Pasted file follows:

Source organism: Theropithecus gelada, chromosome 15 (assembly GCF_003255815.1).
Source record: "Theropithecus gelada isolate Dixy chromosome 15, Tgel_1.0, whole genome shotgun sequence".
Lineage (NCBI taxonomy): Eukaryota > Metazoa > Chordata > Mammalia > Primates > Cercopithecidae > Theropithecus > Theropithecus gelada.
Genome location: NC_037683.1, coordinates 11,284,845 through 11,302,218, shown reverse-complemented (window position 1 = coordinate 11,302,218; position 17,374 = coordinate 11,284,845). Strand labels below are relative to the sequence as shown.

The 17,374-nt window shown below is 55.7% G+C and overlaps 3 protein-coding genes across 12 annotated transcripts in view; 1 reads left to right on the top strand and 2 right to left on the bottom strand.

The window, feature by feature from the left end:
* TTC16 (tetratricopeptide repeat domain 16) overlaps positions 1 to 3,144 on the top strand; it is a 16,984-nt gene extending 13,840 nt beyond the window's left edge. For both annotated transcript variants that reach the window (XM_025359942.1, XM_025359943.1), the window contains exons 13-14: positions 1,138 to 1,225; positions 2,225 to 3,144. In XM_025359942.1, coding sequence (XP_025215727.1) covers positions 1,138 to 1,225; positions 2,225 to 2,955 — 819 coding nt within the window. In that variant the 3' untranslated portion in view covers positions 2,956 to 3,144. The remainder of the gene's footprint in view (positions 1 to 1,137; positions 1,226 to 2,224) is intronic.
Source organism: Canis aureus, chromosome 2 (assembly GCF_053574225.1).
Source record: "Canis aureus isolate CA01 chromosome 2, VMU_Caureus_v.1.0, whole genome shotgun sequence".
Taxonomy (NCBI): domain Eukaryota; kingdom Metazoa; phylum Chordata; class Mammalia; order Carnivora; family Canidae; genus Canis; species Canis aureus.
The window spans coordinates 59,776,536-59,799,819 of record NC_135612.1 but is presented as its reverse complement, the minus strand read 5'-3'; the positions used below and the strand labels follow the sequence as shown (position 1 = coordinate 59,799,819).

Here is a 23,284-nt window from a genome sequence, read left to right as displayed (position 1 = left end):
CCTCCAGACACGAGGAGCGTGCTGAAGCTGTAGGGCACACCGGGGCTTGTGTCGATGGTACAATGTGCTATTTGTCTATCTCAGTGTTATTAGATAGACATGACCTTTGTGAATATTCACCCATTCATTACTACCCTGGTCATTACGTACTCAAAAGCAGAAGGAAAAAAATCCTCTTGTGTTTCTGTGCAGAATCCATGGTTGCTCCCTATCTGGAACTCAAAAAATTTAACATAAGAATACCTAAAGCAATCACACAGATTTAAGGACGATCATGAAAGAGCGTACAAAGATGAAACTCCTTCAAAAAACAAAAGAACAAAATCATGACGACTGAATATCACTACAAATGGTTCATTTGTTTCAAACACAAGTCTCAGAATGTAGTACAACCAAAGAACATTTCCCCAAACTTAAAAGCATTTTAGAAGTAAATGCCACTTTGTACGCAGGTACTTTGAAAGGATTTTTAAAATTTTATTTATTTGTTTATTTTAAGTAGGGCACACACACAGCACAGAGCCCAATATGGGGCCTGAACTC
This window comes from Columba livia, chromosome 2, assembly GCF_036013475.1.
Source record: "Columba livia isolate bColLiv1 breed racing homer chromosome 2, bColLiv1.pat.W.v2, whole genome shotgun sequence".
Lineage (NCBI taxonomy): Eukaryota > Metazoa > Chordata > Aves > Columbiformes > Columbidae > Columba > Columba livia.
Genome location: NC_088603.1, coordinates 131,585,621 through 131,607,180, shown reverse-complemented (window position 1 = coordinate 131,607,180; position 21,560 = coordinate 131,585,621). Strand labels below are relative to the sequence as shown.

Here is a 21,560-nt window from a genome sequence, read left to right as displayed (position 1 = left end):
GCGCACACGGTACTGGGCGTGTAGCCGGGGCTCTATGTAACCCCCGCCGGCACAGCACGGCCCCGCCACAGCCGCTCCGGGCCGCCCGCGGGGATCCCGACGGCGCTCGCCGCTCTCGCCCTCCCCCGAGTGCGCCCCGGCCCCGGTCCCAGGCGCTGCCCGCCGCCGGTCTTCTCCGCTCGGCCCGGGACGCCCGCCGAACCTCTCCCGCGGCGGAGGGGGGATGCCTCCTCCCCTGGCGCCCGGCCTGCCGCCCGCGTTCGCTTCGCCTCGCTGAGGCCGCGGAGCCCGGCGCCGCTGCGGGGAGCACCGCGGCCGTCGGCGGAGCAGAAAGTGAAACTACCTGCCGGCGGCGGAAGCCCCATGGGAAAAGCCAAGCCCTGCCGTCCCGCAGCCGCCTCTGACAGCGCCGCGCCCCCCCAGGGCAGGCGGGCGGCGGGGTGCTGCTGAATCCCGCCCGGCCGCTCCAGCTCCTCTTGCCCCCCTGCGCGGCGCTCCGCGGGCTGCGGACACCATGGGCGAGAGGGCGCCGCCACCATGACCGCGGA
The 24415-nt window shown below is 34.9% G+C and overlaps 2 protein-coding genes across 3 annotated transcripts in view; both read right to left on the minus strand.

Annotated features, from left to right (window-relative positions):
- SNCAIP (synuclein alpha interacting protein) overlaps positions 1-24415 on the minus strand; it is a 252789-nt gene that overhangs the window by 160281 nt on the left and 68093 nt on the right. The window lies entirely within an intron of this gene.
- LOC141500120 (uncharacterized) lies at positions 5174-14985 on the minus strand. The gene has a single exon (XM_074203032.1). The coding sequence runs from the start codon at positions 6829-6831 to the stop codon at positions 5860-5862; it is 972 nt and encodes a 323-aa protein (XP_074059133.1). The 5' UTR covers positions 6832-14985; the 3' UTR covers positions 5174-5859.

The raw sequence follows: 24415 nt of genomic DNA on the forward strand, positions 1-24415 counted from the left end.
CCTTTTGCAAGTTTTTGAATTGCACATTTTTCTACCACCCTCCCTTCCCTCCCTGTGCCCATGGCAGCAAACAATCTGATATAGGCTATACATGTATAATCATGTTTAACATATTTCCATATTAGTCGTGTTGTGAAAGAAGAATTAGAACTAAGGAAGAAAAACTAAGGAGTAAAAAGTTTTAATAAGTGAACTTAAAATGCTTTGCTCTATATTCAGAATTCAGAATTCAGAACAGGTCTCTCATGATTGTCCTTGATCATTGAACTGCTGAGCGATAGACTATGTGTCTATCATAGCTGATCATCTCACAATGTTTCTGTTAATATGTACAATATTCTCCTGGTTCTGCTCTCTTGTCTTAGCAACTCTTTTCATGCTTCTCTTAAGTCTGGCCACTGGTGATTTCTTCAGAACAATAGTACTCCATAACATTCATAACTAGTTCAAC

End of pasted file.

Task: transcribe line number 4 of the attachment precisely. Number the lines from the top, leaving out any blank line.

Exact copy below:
Genome location: NC_037683.1, coordinates 11,284,845 through 11,302,218, shown reverse-complemented (window position 1 = coordinate 11,302,218; position 17,374 = coordinate 11,284,845). Strand labels below are relative to the sequence as shown.